Scientific Name: Lithobates catesbeianus
Size: 3.5-8 inches (5.7-11.4) in length
A variety of permanent aquatic habitats ranging from small ponds to the margins of large lakes, streams, rivers, creeks and backwaters.
Large species. The background color varies from green to brownish, often with splotches of darker areas. The color on their underside ranges from white to a yellowish color. The legs may have indistinct dark bars. Bullfrogs are large frogs that are often confused with Green frogs. The best way to tell them apart is their glandular folds. On a bullfrog, this fold starts at the eye and wraps around tympanum, while on a green frog it stays straight and goes down the back.
- The dorsal color is bright leaf green to olive, olive brown or brown. The dorsal pattern varies with each individual that may include mottling or marbles dark brown to black pigment on the back and sides of the body.
- The ventral is dirty white and may have black mottling.
- The legs may have indistinct dark bars.
- Recently metamorphosed or sub adults are greenish grey with small scattered black spots.
- Large species.
- The body is robust.
- The head is large and broad with a rounded and blunt snout.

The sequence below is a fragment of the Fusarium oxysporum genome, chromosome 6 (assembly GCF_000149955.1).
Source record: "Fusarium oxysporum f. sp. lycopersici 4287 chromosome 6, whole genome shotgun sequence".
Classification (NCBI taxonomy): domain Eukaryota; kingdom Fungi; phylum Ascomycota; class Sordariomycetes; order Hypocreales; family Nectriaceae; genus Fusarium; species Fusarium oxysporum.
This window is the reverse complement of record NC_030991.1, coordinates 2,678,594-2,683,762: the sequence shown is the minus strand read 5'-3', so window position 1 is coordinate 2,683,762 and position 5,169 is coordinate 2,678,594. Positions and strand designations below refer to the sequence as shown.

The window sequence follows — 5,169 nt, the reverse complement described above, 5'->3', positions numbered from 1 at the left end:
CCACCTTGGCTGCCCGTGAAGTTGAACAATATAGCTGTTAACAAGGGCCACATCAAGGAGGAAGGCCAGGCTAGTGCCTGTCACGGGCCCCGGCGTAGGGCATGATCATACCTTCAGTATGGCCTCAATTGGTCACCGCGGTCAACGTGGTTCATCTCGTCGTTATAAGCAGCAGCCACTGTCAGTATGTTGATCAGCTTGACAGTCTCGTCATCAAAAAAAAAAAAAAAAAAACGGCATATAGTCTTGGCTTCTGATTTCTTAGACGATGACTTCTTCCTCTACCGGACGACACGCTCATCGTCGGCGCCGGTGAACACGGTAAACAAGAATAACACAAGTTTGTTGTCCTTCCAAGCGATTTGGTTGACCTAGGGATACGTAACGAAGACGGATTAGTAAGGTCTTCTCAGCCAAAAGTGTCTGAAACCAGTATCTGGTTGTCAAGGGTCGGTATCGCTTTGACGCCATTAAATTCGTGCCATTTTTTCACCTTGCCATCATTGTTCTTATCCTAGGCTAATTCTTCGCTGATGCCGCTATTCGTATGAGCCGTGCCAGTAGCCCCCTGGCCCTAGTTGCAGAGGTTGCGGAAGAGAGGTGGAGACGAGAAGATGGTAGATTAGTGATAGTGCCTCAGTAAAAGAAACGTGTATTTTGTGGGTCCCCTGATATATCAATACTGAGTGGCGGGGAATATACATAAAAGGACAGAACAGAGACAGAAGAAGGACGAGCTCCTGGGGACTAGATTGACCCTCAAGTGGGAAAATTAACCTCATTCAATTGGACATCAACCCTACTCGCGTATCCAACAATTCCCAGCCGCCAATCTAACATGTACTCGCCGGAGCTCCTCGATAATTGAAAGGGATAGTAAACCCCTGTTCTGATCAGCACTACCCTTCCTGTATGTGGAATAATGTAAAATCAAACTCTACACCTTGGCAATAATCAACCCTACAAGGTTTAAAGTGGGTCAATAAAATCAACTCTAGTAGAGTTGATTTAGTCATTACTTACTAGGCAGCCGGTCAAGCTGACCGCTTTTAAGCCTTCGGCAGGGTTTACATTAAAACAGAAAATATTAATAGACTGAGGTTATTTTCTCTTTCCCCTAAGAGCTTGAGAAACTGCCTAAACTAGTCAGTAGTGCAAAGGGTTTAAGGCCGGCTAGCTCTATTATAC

- The eyes are located high on top of the head.
- The tympanum is large and visible.
- The fore legs are strong.
- The hind legs are long and muscular with webbing on the toes.
- A short glandular fold starts at the eye and curves around the top of the tympanum and ends in front of the forelegs.
- The toe tips are pointed.
- The bullfrog lacks a dorsal fold.
- The dorsal skin is smooth to pebbled in texture and may occasionally have small warts.
- The ventral skin is smooth.
- Large-sized. Average 10-14 cm
- The dorsal is dark and becomes lighter laterally.
- The ventral is yellowish.
- The eyes are positioned high on the head.
- The tail is lighter than the body.
- The tail crest is translucent with small black dots.
Listen to Calls:
May be Confused With:
- Hulse, C. and McCoy C. J. and Ellen Censky ,1998. Amphibians and Reptiles of Pennsylvania and the Northeast. 159-164pp
- Wayne Fidler
- Jeff Hankey
- Bob Hamilton
- Jaon Poston
- Chris Harrison
- Don Becker (psychoticnature.com)
Please contribute your observation of this and other herps to the Pennsylvania Amphibian and Reptile Survey. Your help is needed.